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The Sun Devils come up a penny short against San Diego State

Rashaad Penny had more than enough change in his piggy bank when he carved up the Sun Devil defense


SDSU senior running back Rashaad Penny (20) blows past ASU defenders in football game at  Sun Devil Stadium in Tempe, Arizona on Saturday, Sept. 9, 2017. ASU lost to SDSU 30-20. 

The penny is the least valuable of legal currency in the U.S., but on Saturday night, one Penny's value was unmatched.

This has nothing to do with actual money, but everything to do with senior San Diego State running back Rashaad Penny, who was the main culprit in ASU's (1-1) 30-20 loss.

Penny racked up yards all over the field. He finished with 216 rushing yards, 38 receiving yards and 99 return yards, all of which added up to 353 total yards.

If that wasn't enough, Penny supplemented his yardage with three touchdowns, one on the ground, one through the air and one from a kickoff return.

Penny dominated the ASU defense. There's really no other way to say it. Whether he was slashing it inside, or bouncing toward the outside, Penny found open running lanes all game.

It should be no surprise that the senior averaged 12 yards a carry, even if that does seem like an impressive number. 

"We kept saying all week, they haven't seen a team like us in a long time," Penny said. "We broke them down, we did what we were supposed to do tonight, and it happened."

San Diego State (2-0) runs a pro-style offense, where the quarterback lines up under center and the running back follows a lead blocker. That strategy worked well for the Aztecs, as they broke down ASU early, starting with a 95-yard rushing touchdown from Penny. 

It was third and six and SDSU was in the shadow of its own goalpost. The Sun Devils had pinned them back and were hoping to get off the field.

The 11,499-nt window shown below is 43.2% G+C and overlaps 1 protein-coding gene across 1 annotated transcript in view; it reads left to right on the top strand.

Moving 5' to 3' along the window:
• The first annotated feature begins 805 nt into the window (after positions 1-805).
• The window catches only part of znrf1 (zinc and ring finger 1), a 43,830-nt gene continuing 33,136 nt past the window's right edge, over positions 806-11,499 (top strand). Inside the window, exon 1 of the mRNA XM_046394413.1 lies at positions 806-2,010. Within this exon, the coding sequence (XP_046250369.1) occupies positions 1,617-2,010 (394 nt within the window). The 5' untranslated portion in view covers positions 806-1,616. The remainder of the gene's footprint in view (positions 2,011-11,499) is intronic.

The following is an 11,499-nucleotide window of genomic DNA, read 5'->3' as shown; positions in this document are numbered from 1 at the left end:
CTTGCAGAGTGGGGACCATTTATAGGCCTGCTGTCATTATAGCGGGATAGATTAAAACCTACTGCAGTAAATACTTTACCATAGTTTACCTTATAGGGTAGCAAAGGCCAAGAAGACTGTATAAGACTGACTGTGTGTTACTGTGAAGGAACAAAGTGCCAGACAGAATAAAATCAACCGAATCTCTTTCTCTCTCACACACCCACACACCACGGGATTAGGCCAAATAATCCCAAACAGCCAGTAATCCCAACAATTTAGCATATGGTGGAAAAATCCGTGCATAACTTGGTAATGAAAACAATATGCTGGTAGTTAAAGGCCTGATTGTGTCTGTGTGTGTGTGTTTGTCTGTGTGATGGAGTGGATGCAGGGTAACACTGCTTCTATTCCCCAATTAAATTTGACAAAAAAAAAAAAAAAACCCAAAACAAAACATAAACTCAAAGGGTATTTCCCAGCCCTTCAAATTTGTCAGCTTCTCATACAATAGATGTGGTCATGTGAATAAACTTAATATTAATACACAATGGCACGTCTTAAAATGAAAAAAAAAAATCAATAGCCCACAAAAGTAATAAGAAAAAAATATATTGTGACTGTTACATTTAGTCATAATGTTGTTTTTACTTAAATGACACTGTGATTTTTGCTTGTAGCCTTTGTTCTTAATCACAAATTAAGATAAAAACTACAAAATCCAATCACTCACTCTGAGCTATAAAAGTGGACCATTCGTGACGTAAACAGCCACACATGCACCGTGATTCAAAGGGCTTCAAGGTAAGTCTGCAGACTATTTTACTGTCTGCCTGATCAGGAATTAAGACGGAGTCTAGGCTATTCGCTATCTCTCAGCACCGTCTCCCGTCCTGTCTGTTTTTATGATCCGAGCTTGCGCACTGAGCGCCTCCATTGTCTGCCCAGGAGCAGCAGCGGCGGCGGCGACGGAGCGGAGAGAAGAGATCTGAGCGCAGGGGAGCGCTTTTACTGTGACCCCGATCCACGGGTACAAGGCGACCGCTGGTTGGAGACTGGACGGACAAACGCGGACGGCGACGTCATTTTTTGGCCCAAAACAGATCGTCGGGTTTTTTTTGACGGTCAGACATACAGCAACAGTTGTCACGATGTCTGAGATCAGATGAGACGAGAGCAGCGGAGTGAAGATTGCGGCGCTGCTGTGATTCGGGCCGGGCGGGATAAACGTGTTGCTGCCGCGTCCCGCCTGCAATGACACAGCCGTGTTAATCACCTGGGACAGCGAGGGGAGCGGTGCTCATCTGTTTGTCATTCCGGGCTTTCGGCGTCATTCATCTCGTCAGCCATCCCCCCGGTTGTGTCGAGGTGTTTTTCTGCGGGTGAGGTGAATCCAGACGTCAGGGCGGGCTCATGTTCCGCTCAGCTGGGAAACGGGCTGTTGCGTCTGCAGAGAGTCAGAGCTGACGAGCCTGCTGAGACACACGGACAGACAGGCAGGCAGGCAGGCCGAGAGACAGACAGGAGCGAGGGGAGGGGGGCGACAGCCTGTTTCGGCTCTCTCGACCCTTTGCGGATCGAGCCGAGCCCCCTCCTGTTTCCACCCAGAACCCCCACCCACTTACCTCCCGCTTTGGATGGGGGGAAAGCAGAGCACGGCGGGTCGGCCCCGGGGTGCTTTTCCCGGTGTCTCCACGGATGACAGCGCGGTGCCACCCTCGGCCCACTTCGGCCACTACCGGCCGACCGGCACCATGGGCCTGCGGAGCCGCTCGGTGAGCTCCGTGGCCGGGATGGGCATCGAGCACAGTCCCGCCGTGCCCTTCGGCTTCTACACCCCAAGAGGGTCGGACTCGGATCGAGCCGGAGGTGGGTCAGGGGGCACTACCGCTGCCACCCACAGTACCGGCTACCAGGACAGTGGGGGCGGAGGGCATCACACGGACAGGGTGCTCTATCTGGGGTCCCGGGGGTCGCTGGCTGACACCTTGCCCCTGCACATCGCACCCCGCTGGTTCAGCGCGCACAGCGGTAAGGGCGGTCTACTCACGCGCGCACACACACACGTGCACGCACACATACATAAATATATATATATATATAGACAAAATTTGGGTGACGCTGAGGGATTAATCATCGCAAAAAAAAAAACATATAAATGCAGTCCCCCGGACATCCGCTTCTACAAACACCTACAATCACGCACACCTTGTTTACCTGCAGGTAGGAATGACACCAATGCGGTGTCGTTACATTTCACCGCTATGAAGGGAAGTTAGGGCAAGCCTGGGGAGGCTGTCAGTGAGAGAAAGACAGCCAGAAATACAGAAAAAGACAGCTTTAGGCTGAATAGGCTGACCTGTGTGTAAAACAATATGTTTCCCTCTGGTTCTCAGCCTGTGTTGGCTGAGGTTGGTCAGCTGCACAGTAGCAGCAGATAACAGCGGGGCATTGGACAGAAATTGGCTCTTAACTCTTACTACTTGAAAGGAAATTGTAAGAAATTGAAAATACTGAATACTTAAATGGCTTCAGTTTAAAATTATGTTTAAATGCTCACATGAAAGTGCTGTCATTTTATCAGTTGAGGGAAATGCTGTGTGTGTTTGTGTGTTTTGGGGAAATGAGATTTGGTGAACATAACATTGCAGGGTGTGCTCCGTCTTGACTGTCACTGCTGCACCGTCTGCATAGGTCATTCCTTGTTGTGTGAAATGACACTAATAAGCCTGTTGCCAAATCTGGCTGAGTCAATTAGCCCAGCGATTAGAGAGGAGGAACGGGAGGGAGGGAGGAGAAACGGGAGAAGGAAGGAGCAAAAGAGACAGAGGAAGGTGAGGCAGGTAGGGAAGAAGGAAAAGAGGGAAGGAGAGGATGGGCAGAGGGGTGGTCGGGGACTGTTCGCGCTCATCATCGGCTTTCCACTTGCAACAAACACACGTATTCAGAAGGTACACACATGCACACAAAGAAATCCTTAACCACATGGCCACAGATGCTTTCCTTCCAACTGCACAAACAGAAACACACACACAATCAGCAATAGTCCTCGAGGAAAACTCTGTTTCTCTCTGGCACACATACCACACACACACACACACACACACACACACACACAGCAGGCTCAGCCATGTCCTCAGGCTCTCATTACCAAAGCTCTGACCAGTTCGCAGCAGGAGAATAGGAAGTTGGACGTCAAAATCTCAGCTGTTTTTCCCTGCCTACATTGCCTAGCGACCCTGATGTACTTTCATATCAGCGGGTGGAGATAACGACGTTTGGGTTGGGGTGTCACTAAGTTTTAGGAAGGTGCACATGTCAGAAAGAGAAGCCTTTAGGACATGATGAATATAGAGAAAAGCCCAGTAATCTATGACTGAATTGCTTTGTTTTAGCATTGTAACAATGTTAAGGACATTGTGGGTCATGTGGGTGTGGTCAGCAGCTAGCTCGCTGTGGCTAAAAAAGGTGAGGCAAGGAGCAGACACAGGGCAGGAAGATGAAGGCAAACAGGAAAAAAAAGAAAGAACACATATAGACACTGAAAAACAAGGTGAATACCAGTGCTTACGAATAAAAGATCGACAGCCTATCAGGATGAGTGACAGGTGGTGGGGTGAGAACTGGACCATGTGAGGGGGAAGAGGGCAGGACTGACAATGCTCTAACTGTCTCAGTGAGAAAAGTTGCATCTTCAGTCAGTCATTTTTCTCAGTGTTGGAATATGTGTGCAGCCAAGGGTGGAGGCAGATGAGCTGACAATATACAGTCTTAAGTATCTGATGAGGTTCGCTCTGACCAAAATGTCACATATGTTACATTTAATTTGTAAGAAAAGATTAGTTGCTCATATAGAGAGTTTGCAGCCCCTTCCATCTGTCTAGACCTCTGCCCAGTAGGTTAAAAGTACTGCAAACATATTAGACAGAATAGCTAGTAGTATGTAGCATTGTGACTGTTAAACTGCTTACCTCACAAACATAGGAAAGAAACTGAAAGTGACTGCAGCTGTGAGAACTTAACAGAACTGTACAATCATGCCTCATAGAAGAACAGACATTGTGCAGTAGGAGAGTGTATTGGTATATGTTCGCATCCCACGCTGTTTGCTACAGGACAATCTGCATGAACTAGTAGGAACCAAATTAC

But Penny had different plans.

He burst past defensive linemen in the backfield, slipped off an ASU defender at the line of scrimmage then zoomed past two more Sun Devils until he had nothing but green grass ahead.

"The confidence level went up extremely," Penny said. "Because you see all the guys saying, 'We can play with them.' Just because this is the Pac-12 doesn't mean that we're holding out."

That long rushing score gave SDSU a 7-0 lead with 8:04 left in the first quarter. From there, the Aztecs controlled the game and never found themselves in a deficit.

SDSU continued to feed Penny, who paid them back by picking up chunk yardage every time he touched the ball. And like any running back, Penny was aided by his offensive line, who gave him plenty of room to roam.

But SDSU head coach thought a big chunk of Penny's success was independent of his blockers in front of him.

"They were better than they were last week," SDSU head coach Rocky Long said. "We have young guys in our offensive line that are very, very talented, but they are very young in technique work and they make assignment errors."

"They are lucky they have a running back as good as Rashaad Penny behind them, because there were several times there were guys not blocked and Rashaad ran right by them," Long said.

Even when his teammates made mistakes, Penny still had success. He was on another level on Saturday night, something ASU head coach Todd Graham experienced first hand.

"We did a very, very poor job. We did a poor job of coaching and a poor job of executing and playing," Graham said.

That's one way to say it, especially when Penny (353) had more total yards than ASU did as a team (342).  

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